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3930k or 3770k?

Poll Results: Better for overclocking?

 
  • 47% (8)
    3930k
  • 52% (9)
    3770k
17 Total Votes  
post #1 of 22
Thread Starter 
Looking to upgrade. Not feeling dropping a k on a 3960X but want a new setup. Should I pick up a 3930k or wait for the 3770k? Don't really need the 6 cores just want high overclocks. Any suggestions are more than welcome.
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Big Bang
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post #2 of 22
Given the two, I would have to say the 3770k for a coupe reasons. You already have a 1155 socket motherboard, so getting an 1155 socket CPU makes sense. Unless you wanna get a whole new setup just for the 3930K.
And secondly, the 3770K is an Ivy bridge core with 22nm, while the 3930K is a Sandy-E and 32nm.
post #3 of 22
Thread Starter 
You make a good point. I do have a 1155 board. Would I get any benefit from upgrading to a Z77 board? Thunderbolt possibly? Also I understand that the 2011 socket has a higher TDP at 130W. Does this mean that there is a higher ability for overclocking? I understand that it means you need a higher performance cooler for the added heat given off. Ivy bridge has a TDP of 77W, so from my understanding you would be able to push it farther because of the less heat given off. What's your take?
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Big Bang
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post #4 of 22
Its still a little early in the game to say how good/bad the Z77 chipset is (or if any bugs come up) but I'm sure it would be a great upgrade. Your Z68 and an Ivy bridge CPU would still be a monster either way, so if you wanted to just upgrade the CPU and keep your current hardware, your perfectly fine.
As far as the higher TDP. Basically, the higher the number, the more cooling the chip will need to stay within spec temps as you said. A CPU with a TDP of 65w will run a lot cooler than a cpu with a TDP of 130w, and AFAIK the TDP alone doesn't affect overclocking potential.
Edited by *ka24e* - 1/13/12 at 9:36am
post #5 of 22
Quote:
Originally Posted by jaywar View Post

Don't really need the 6 cores just want high overclocks.
You answered your own question. We don't know for sure how well it will overclock so far as voltage goes (remember, it will need/have tolerance for less being 22nm), but I don't think it'll do any worse than what we have now, and Ivy Bridge will also be faster clock for clock, so if you don't have a use for the extra cores of the Core i7 3930K, the Core i7 3770K will be faster.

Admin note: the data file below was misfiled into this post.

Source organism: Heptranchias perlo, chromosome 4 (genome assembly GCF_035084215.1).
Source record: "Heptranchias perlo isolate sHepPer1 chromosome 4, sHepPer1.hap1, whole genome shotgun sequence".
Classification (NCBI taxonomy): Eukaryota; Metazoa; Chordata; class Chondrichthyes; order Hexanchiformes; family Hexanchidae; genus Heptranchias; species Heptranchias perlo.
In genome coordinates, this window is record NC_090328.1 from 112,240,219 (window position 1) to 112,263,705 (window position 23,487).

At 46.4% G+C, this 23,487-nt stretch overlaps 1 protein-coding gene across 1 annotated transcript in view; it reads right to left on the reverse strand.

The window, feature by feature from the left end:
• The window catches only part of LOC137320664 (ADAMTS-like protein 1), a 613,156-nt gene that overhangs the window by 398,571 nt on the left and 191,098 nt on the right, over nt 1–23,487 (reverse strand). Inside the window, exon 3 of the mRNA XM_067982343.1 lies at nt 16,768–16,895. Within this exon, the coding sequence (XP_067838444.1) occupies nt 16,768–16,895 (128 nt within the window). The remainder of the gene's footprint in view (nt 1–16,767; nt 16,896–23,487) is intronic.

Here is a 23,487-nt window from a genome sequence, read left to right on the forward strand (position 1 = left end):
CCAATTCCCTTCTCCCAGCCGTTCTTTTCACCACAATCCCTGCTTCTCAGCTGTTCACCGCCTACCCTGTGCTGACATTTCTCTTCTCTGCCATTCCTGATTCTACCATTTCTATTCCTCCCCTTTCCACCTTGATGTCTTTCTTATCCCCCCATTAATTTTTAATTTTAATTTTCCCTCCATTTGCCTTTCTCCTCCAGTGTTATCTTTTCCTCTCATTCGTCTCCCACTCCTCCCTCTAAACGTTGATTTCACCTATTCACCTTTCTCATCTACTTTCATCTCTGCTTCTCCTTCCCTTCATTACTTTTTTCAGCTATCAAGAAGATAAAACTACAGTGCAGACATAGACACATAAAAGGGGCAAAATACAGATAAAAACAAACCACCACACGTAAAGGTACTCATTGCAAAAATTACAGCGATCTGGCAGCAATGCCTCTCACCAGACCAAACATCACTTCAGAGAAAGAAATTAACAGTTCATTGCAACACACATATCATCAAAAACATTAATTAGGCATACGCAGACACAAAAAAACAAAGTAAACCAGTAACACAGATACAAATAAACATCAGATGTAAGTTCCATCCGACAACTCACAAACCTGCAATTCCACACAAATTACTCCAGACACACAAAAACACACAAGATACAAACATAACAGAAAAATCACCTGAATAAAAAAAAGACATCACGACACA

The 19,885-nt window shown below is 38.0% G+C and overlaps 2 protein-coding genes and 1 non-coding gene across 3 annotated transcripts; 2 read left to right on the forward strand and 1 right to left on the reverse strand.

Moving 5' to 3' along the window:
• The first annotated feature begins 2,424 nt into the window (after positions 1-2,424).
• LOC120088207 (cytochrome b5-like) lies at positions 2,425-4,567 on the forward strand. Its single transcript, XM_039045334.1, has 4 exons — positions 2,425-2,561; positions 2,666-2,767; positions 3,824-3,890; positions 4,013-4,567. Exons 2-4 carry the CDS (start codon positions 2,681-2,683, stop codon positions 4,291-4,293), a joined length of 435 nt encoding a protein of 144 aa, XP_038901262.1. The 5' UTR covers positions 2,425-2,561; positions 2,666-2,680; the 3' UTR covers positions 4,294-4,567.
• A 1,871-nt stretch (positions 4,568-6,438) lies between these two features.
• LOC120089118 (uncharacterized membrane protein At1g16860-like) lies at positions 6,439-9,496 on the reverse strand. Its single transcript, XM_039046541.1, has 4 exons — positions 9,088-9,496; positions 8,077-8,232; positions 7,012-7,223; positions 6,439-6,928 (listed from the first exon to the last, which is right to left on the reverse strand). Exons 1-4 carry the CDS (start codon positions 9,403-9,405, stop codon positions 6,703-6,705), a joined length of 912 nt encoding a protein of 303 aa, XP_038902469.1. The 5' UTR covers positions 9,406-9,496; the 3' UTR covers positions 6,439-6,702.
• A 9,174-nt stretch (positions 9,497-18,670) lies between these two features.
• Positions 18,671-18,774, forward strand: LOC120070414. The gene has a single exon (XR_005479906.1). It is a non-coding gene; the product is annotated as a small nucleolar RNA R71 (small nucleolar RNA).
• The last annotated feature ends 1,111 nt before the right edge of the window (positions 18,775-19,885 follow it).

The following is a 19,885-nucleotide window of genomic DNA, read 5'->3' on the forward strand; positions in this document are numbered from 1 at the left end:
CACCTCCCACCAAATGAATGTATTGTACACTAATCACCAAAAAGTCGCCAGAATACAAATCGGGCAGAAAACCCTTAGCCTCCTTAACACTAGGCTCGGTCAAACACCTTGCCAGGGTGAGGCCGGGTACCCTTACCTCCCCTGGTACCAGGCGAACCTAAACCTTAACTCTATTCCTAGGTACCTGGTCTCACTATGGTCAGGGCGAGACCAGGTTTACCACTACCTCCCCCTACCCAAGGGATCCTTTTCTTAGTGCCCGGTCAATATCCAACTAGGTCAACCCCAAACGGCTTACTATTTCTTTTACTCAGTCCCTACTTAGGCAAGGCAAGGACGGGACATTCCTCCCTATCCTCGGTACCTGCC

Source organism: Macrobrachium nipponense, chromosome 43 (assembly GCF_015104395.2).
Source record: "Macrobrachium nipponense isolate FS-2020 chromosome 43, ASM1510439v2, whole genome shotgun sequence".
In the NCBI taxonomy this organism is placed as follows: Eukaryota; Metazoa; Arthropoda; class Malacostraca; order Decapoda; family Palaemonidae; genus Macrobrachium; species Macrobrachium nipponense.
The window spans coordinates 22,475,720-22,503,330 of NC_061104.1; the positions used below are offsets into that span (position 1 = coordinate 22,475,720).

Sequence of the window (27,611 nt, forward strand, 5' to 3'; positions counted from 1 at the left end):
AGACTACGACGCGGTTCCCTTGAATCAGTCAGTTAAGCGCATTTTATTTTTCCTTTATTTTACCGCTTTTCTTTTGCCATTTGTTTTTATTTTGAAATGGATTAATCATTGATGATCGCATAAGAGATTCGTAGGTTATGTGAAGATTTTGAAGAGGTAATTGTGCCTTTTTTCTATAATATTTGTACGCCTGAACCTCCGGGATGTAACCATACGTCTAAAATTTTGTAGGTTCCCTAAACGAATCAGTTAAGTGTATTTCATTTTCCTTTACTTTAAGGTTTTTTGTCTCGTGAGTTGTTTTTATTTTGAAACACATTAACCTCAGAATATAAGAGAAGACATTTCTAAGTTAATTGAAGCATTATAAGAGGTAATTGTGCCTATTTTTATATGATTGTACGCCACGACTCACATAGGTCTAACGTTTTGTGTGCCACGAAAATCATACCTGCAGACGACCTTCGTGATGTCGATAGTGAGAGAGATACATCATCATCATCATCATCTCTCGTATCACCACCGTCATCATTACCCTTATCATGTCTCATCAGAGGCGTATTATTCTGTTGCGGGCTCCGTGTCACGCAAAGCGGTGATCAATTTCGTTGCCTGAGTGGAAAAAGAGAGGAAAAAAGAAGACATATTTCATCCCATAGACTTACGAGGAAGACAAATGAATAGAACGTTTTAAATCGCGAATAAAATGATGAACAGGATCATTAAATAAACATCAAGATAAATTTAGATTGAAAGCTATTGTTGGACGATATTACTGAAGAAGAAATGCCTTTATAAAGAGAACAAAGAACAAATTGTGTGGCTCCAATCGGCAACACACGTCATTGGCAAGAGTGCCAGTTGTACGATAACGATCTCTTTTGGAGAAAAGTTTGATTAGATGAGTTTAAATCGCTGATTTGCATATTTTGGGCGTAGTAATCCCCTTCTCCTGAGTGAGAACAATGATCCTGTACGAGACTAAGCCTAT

post #6 of 22
No reason to get Z77 if you have P67/Z68. Unless there is some kind of better OC potential like it was with past generation no the OC its 90% based on the CPU and MB does not play a big part. If you are a gamer you want a 3770K. It will OC more and run much cooler. No need for 2 more core.
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Ishimura
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post #7 of 22
The bigger the cpu chip die, the worse the overclocking will be.

Sandy bridge-e desktop cpus, in my opinion, stink.

The die is huge, and intel disabled 25 percent of the chip. Its native 8 core with 2 cores disabled. That mean intel is just selling you 8 core chips that werent good enough to be server cpus, so they sell you a broken chip for a lot of money.

Bigger dies means cpu is less efficient. Less efficient means less overclocking potential and much higher power draw.

I am guessing the new ivy bridge 3770k highly overclocked will be able to keep up with stock sandy bridge e in every single benchmark. We've been hearing 5.4-5.5 ghz as what you should expect with 3770k. At that speed 3770k will still use far less power than stock 3930k. That all you need to know bro. Wait another 3 months and buy ivy bridge.

These 6 core sandy bridge-e chips arent very good. Remember every sandy bridge-e is damaged goods that werent good enough to be xeons.
post #8 of 22
Thread Starter 
Do you think LGA 2011 will be around as long as LGA 1366 was? From what I hear, late this year they will be coming out with Ivy Bridge-E for the 2011 socket. I wonder if this will be intels first stab at an 8 core monster. Also how many x 16 lanes does lga 2011 support vs ivy's z77?
Big Bang
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Big Bang
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post #9 of 22
Im sure the new ivy bridge socket 2011 cpus when they are released at end of year will cost a fortune compared to 1155 socket chips. Plus you will have to wait 12 months to get 1, by that time intel will be working on follow up to ivy bridge, haswell, which will make socket 2011 pointless.
post #10 of 22
Quote:
Originally Posted by jaywar View Post

Do you think LGA 2011 will be around as long as LGA 1366 was? From what I hear, late this year they will be coming out with Ivy Bridge-E for the 2011 socket. I wonder if this will be intels first stab at an 8 core monster. Also how many x 16 lanes does lga 2011 support vs ivy's z77?

Intel's first stab at an 8 core monster is...Sandy Bridge EP, the die that SNB-E is harvested from. IVB-E will be 10+ cores.
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